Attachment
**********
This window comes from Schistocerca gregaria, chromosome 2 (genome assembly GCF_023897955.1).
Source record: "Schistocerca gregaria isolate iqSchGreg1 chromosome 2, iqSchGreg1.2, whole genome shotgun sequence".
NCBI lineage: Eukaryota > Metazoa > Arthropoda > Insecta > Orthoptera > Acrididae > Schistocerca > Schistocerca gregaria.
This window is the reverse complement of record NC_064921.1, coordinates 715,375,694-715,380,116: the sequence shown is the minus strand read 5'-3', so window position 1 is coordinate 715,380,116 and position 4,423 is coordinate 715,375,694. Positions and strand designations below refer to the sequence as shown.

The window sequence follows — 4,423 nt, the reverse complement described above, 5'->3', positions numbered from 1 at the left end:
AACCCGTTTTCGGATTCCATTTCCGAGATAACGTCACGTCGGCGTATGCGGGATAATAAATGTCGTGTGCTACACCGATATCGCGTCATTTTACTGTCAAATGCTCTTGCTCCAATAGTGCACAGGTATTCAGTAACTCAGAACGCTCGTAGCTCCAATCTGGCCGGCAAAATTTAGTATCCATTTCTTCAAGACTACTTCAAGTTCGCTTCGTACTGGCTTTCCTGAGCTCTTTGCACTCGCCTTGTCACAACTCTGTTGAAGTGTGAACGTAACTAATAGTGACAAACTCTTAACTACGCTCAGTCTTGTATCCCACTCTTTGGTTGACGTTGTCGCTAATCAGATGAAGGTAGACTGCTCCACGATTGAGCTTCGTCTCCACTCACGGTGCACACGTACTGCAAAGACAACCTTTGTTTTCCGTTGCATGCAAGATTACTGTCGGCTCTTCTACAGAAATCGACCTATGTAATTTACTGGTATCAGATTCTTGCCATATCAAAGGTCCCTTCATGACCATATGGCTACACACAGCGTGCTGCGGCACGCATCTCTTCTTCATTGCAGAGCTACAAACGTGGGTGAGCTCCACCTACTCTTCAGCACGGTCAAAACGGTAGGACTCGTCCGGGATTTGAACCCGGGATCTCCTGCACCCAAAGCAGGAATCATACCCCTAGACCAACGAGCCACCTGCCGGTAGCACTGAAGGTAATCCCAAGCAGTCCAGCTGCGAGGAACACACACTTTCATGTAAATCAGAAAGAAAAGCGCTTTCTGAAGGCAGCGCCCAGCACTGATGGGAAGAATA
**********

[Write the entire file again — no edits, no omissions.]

This window comes from Schistocerca gregaria, chromosome 2 (genome assembly GCF_023897955.1).
Source record: "Schistocerca gregaria isolate iqSchGreg1 chromosome 2, iqSchGreg1.2, whole genome shotgun sequence".
NCBI lineage: Eukaryota > Metazoa > Arthropoda > Insecta > Orthoptera > Acrididae > Schistocerca > Schistocerca gregaria.
This window is the reverse complement of record NC_064921.1, coordinates 715,375,694-715,380,116: the sequence shown is the minus strand read 5'-3', so window position 1 is coordinate 715,380,116 and position 4,423 is coordinate 715,375,694. Positions and strand designations below refer to the sequence as shown.

The window sequence follows — 4,423 nt, the reverse complement described above, 5'->3', positions numbered from 1 at the left end:
AACCCGTTTTCGGATTCCATTTCCGAGATAACGTCACGTCGGCGTATGCGGGATAATAAATGTCGTGTGCTACACCGATATCGCGTCATTTTACTGTCAAATGCTCTTGCTCCAATAGTGCACAGGTATTCAGTAACTCAGAACGCTCGTAGCTCCAATCTGGCCGGCAAAATTTAGTATCCATTTCTTCAAGACTACTTCAAGTTCGCTTCGTACTGGCTTTCCTGAGCTCTTTGCACTCGCCTTGTCACAACTCTGTTGAAGTGTGAACGTAACTAATAGTGACAAACTCTTAACTACGCTCAGTCTTGTATCCCACTCTTTGGTTGACGTTGTCGCTAATCAGATGAAGGTAGACTGCTCCACGATTGAGCTTCGTCTCCACTCACGGTGCACACGTACTGCAAAGACAACCTTTGTTTTCCGTTGCATGCAAGATTACTGTCGGCTCTTCTACAGAAATCGACCTATGTAATTTACTGGTATCAGATTCTTGCCATATCAAAGGTCCCTTCATGACCATATGGCTACACACAGCGTGCTGCGGCACGCATCTCTTCTTCATTGCAGAGCTACAAACGTGGGTGAGCTCCACCTACTCTTCAGCACGGTCAAAACGGTAGGACTCGTCCGGGATTTGAACCCGGGATCTCCTGCACCCAAAGCAGGAATCATACCCCTAGACCAACGAGCCACCTGCCGGTAGCACTGAAGGTAATCCCAAGCAGTCCAGCTGCGAGGAACACACACTTTCATGTAAATCAGAAAGAAAAGCGCTTTCTGAAGGCAGCGCCCAGCACTGATGGGAAGAATA